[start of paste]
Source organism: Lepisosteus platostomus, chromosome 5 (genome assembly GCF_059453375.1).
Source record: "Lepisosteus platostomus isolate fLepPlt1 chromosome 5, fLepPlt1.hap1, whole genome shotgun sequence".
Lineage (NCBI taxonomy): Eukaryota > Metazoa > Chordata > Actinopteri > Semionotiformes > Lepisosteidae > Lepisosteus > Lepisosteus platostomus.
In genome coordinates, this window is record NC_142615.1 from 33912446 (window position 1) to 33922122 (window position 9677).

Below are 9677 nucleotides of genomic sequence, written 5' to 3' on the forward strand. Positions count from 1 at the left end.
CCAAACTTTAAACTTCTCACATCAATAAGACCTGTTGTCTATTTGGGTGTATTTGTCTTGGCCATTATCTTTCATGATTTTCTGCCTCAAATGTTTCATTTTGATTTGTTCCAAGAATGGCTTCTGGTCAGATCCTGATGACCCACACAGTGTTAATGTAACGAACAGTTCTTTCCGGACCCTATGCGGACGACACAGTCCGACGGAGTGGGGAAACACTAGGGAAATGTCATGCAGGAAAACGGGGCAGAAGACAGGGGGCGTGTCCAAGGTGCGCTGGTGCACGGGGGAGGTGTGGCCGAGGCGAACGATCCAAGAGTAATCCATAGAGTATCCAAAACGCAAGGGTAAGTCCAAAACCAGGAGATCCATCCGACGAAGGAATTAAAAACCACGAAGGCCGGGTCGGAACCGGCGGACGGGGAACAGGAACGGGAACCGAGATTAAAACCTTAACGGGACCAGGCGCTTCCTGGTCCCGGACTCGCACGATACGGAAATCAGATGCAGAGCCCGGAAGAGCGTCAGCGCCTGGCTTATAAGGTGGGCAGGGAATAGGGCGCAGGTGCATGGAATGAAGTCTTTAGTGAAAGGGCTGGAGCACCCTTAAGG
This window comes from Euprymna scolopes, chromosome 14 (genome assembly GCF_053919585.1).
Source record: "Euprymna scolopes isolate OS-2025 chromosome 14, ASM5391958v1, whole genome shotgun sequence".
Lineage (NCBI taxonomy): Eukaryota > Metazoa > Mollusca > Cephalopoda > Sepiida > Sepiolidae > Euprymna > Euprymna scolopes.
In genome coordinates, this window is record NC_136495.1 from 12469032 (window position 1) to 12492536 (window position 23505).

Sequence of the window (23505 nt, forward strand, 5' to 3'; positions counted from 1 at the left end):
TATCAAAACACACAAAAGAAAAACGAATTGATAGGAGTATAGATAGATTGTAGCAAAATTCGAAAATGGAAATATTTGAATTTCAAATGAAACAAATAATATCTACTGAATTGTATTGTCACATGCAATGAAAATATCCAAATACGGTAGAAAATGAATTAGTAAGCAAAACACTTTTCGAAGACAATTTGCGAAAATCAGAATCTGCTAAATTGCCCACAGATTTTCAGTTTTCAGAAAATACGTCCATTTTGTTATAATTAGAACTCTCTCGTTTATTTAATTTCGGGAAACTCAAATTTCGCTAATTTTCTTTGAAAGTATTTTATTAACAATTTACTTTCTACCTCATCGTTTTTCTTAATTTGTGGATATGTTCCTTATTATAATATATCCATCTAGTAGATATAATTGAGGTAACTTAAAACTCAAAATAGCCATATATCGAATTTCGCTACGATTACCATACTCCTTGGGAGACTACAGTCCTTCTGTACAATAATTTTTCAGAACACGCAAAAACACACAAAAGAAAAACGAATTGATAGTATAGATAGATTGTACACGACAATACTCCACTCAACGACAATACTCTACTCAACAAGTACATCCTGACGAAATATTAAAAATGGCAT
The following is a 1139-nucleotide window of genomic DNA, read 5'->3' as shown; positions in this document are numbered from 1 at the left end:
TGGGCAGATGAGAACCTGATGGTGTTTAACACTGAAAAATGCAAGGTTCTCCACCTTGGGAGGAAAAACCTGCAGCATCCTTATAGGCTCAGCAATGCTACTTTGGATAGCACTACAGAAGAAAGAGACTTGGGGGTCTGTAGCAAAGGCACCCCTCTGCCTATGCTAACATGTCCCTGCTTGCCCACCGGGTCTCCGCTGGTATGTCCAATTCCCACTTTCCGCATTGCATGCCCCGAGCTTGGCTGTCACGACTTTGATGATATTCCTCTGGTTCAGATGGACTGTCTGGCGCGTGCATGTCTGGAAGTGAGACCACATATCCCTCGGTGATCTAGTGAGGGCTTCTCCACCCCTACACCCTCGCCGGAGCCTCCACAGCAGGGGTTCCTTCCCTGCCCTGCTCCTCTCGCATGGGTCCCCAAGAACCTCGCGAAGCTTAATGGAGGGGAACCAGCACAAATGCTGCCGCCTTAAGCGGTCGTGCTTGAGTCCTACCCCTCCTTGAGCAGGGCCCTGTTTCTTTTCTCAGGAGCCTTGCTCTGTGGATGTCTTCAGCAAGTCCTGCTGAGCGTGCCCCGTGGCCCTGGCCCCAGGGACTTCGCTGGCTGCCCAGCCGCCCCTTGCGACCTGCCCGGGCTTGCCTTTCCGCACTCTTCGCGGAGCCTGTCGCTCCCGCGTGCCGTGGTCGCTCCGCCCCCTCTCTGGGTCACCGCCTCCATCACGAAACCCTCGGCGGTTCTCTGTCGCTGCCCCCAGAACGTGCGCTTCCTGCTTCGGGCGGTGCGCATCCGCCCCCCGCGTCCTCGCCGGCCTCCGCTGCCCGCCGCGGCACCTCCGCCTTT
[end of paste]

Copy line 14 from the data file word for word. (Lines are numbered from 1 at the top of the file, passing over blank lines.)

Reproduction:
TGGGCAGATGAGAACCTGATGGTGTTTAACACTGAAAAATGCAAGGTTCTCCACCTTGGGAGGAAAAACCTGCAGCATCCTTATAGGCTCAGCAATGCTACTTTGGATAGCACTACAGAAGAAAGAGACTTGGGGGTCTGTAGCAAAGGCACCCCTCTGCCTATGCTAACATGTCCCTGCTTGCCCACCGGGTCTCCGCTGGTATGTCCAATTCCCACTTTCCGCATTGCATGCCCCGAGCTTGGCTGTCACGACTTTGATGATATTCCTCTGGTTCAGATGGACTGTCTGGCGCGTGCATGTCTGGAAGTGAGACCACATATCCCTCGGTGATCTAGTGAGGGCTTCTCCACCCCTACACCCTCGCCGGAGCCTCCACAGCAGGGGTTCCTTCCCTGCCCTGCTCCTCTCGCATGGGTCCCCAAGAACCTCGCGAAGCTTAATGGAGGGGAACCAGCACAAATGCTGCCGCCTTAAGCGGTCGTGCTTGAGTCCTACCCCTCCTTGAGCAGGGCCCTGTTTCTTTTCTCAGGAGCCTTGCTCTGTGGATGTCTTCAGCAAGTCCTGCTGAGCGTGCCCCGTGGCCCTGGCCCCAGGGACTTCGCTGGCTGCCCAGCCGCCCCTTGCGACCTGCCCGGGCTTGCCTTTCCGCACTCTTCGCGGAGCCTGTCGCTCCCGCGTGCCGTGGTCGCTCCGCCCCCTCTCTGGGTCACCGCCTCCATCACGAAACCCTCGGCGGTTCTCTGTCGCTGCCCCCAGAACGTGCGCTTCCTGCTTCGGGCGGTGCGCATCCGCCCCCCGCGTCCTCGCCGGCCTCCGCTGCCCGCCGCGGCACCTCCGCCTTT